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Health Psychol. 2008 Sep;27(5):505-12. doi: 10.1037/0278-6133.27.5.505.

Do conscientious individuals live longer? A quantitative review.

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1
Department of Psychology, University of California, Riverside, CA 82521-0426, USA. margaret.kern@email.ucr.edu

Abstract

OBJECTIVE:

Following up on growing evidence that higher levels of conscientiousness are associated with greater health protection, the authors conducted a meta-analysis of the association between conscientiousness-related traits and longevity.

DESIGN:

Using a random-effects analysis model, the authors statistically combined 20 independent samples. In addition, the authors used fixed-effects analyses to examine specific facets of conscientiousness and study characteristics as potential moderators of this relationship.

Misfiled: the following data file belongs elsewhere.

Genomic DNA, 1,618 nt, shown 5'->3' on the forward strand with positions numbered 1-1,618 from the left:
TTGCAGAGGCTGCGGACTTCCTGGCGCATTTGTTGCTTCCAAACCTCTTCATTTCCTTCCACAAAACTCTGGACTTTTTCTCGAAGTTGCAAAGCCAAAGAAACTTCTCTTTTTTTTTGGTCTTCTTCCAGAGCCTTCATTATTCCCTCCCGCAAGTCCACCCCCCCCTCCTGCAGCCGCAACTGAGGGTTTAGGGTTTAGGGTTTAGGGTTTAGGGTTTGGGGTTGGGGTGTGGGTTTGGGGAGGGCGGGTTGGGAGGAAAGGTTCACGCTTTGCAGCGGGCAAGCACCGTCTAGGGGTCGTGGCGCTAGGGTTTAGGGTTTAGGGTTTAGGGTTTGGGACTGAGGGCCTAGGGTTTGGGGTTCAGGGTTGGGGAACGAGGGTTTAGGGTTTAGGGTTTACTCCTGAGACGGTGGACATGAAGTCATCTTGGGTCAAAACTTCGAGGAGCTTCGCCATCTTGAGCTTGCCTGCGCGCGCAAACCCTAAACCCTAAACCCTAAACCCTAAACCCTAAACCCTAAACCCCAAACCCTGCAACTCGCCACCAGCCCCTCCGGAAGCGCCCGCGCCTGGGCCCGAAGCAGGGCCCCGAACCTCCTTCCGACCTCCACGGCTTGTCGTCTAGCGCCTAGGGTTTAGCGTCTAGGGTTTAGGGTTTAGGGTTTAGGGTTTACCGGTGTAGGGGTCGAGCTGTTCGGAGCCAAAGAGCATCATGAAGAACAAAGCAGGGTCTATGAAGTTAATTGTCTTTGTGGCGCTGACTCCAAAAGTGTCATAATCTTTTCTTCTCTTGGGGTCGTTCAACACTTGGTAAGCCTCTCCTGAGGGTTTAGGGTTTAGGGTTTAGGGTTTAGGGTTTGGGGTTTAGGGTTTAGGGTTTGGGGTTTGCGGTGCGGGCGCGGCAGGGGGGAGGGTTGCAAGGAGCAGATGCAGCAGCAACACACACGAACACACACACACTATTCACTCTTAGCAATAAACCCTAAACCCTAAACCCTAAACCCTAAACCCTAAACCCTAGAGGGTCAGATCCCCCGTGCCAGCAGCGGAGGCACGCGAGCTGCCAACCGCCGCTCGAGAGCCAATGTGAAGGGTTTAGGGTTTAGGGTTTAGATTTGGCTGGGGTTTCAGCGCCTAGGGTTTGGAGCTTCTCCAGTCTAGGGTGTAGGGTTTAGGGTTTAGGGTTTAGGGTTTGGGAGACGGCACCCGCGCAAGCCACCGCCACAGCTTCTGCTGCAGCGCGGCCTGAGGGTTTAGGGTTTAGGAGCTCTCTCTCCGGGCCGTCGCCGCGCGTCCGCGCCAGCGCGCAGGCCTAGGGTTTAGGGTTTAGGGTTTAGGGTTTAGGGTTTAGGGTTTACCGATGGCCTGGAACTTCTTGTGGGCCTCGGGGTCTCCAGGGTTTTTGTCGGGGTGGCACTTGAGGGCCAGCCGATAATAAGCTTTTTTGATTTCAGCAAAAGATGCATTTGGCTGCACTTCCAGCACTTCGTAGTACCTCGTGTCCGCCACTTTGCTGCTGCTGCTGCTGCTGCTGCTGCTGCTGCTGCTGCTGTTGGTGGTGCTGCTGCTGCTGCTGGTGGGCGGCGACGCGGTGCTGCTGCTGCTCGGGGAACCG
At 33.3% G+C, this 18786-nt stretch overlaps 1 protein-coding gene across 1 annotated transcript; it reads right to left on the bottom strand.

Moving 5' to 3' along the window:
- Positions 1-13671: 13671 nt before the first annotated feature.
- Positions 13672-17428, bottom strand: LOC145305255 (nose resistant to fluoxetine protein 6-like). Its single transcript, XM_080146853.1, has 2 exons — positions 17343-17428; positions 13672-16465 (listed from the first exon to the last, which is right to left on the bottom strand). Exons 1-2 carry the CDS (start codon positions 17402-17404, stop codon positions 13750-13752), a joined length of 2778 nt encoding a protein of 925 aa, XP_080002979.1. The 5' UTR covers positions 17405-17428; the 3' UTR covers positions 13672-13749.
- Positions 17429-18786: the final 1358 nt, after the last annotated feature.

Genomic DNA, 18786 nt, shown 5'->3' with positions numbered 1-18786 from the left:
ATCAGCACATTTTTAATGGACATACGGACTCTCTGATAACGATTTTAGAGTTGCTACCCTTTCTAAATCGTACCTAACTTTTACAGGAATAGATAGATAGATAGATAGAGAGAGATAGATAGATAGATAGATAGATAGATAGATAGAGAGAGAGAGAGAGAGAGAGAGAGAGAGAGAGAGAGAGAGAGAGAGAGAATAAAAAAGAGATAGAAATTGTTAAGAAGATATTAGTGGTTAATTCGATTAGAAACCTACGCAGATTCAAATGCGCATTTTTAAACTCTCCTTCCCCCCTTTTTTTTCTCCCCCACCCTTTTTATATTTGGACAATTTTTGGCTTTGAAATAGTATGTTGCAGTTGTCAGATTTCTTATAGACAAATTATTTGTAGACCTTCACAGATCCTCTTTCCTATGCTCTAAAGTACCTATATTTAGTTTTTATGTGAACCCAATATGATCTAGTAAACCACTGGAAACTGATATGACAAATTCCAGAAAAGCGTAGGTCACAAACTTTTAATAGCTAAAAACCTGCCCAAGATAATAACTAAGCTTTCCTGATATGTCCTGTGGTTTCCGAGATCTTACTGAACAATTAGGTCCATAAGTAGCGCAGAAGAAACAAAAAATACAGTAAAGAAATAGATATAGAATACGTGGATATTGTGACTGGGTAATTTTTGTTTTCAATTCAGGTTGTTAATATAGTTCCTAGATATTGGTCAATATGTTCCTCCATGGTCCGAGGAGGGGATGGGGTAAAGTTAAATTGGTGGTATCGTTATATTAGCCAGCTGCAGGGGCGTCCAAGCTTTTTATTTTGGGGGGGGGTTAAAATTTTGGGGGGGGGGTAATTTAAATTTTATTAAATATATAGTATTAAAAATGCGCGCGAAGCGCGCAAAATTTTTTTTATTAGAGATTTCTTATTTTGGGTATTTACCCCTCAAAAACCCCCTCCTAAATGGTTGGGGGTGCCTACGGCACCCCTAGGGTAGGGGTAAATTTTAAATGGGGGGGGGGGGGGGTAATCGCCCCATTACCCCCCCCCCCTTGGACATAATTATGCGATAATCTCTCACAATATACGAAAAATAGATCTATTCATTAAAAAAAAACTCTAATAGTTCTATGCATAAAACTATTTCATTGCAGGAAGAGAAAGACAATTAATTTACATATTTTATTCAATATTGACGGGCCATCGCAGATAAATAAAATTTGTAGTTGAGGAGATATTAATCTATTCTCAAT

MAIN OUTCOME MEASURES:

Effect sizes were computed for each individual sample as the correlation coefficient r, based on the relationship between conscientiousness and mortality risk (all-cause mortality risk, longevity, or length of survival).

RESULTS:

Higher levels of conscientiousness were significantly and positively related to longevity (r = .11, 95% confidence interval = .05-.17). Associations were strongest for the achievement (persistent, industrious) and order (organized, disciplined) facets of conscientiousness.

CONCLUSION:

Results strongly support the importance of conscientiousness-related traits to health across the life span. Future research and interventions should consider how individual differences in conscientiousness may cause and be shaped by health-relevant biopsychosocial events across many years.

PMID:
18823176
DOI:
10.1037/0278-6133.27.5.505
[Indexed for MEDLINE]
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